🦶 other significant others.

on the agenda this week: chaos in washington, ants with stilts, and the magic of wooden pallets.

📖 reading time: 5m 01s.

hi, happy monday. how are you doing?

that was the first week of 2021… my day was just wrapping on wednesday when i saw the slack message of a u.s.-based colleague:

“some very not good things happening in DC right now.”

it’s sad that it took a day of insurrection and the deaths of 5 people for the (thin) veil of trumpist nationalism to finally tear.

stay safe and mask up. look after yourselves and thanks for reading.


tag me on instagram or follow me on twitter if you enjoy this week's brain drain.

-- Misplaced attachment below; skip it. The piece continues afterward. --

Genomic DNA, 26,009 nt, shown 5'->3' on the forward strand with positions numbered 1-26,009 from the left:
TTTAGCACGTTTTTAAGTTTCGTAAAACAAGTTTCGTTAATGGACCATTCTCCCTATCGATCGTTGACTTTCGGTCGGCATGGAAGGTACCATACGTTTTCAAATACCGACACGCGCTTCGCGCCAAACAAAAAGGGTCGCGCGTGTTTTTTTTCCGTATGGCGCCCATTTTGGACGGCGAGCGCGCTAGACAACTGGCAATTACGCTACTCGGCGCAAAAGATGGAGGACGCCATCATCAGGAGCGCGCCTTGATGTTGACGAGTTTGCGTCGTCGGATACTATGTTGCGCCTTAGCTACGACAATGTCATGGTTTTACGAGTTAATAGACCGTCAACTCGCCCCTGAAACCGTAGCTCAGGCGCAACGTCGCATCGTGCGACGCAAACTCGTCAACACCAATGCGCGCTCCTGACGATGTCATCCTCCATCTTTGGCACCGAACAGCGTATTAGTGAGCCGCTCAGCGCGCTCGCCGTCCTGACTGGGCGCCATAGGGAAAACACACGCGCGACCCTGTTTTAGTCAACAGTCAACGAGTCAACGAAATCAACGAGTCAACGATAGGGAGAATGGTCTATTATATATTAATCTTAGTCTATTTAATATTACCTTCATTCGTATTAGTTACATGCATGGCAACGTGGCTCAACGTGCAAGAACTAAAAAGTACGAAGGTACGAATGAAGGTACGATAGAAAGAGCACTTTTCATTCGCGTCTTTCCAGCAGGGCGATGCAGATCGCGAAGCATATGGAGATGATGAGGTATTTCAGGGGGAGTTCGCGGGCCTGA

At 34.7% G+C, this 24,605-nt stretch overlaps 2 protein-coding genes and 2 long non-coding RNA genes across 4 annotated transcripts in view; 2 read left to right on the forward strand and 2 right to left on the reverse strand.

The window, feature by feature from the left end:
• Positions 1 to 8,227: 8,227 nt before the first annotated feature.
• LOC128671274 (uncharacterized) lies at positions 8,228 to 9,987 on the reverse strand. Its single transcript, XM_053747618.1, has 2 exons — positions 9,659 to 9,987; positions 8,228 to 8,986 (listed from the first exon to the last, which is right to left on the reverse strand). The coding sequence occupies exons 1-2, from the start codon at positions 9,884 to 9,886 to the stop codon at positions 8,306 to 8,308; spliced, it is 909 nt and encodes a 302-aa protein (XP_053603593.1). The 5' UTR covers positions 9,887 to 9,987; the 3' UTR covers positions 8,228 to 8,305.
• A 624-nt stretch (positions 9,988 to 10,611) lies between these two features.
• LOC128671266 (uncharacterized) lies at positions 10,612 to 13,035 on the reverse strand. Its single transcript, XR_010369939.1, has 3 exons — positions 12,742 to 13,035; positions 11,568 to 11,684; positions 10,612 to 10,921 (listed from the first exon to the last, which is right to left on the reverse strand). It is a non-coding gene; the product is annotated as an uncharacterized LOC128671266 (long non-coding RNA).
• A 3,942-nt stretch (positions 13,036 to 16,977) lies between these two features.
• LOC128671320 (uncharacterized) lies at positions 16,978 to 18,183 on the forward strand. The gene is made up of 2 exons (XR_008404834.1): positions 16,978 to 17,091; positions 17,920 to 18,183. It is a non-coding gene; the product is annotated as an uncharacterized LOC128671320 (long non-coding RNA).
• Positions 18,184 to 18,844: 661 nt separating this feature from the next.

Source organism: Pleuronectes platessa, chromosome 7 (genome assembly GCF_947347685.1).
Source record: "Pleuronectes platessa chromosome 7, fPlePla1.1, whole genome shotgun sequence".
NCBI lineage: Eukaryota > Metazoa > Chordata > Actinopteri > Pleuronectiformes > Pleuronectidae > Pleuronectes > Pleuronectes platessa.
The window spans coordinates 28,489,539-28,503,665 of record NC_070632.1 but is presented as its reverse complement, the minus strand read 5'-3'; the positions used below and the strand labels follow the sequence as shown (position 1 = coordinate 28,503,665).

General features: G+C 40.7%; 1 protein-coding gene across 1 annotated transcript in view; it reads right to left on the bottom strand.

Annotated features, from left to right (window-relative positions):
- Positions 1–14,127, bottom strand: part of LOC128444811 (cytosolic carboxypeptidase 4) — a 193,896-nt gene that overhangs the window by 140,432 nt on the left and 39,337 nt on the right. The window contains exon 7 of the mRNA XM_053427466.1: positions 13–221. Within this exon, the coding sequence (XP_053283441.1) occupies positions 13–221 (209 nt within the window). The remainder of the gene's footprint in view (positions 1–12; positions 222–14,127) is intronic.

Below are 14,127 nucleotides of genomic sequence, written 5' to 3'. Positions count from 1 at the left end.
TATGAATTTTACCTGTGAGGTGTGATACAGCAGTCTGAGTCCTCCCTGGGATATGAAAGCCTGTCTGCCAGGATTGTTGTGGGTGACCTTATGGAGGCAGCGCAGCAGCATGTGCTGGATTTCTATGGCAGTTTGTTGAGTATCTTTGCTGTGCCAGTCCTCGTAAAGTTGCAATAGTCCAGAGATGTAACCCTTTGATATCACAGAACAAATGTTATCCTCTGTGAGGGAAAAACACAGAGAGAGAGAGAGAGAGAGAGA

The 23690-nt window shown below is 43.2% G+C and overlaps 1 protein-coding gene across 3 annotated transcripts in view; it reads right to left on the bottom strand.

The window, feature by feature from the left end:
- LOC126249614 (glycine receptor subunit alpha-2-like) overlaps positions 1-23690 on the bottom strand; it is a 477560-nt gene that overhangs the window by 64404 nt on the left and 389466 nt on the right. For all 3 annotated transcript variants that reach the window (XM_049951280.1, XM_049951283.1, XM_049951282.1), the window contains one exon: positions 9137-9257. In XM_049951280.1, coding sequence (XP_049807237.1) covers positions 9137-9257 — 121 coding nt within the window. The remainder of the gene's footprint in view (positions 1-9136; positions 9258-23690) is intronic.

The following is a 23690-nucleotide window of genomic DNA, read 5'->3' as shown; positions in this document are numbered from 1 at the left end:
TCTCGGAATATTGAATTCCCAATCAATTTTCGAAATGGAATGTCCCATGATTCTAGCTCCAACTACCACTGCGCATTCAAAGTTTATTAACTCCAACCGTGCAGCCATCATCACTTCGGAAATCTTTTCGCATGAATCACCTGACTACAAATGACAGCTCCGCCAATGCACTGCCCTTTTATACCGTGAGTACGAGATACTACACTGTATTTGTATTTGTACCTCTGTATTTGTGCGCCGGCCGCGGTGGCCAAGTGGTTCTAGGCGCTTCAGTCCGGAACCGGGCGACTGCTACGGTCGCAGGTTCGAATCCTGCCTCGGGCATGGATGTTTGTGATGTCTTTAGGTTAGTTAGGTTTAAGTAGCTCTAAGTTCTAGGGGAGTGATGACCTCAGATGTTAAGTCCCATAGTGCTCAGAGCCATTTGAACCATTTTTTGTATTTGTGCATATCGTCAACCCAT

a special thank you to my paid subscribers: i really appreciate the support.

👂 earworm: listen to slowthai and a$ap rocky.


📚 word of the week:

prolixity”.

a tendency to speak or write at great or tedious length.

first barack obama gave a very long opening answer; then when the consecutive interpreter started in, obama acted surprised, apologized for his prolixity, and said he would have broken the answer into shorter chunks if he had understood that the interpreter was going to wait until he was done.

- the atlantic, january 19, 2011


🧠 brain candy:

🇺🇸 for nearly two months, trump has alleged widespread voter fraud. his rhetoric came to a dangerous conclusion in washington last wednesday. this timeline shows how much worse the violence could have been on that day.

📹 bill gates on the monetisation of online content in *1996*.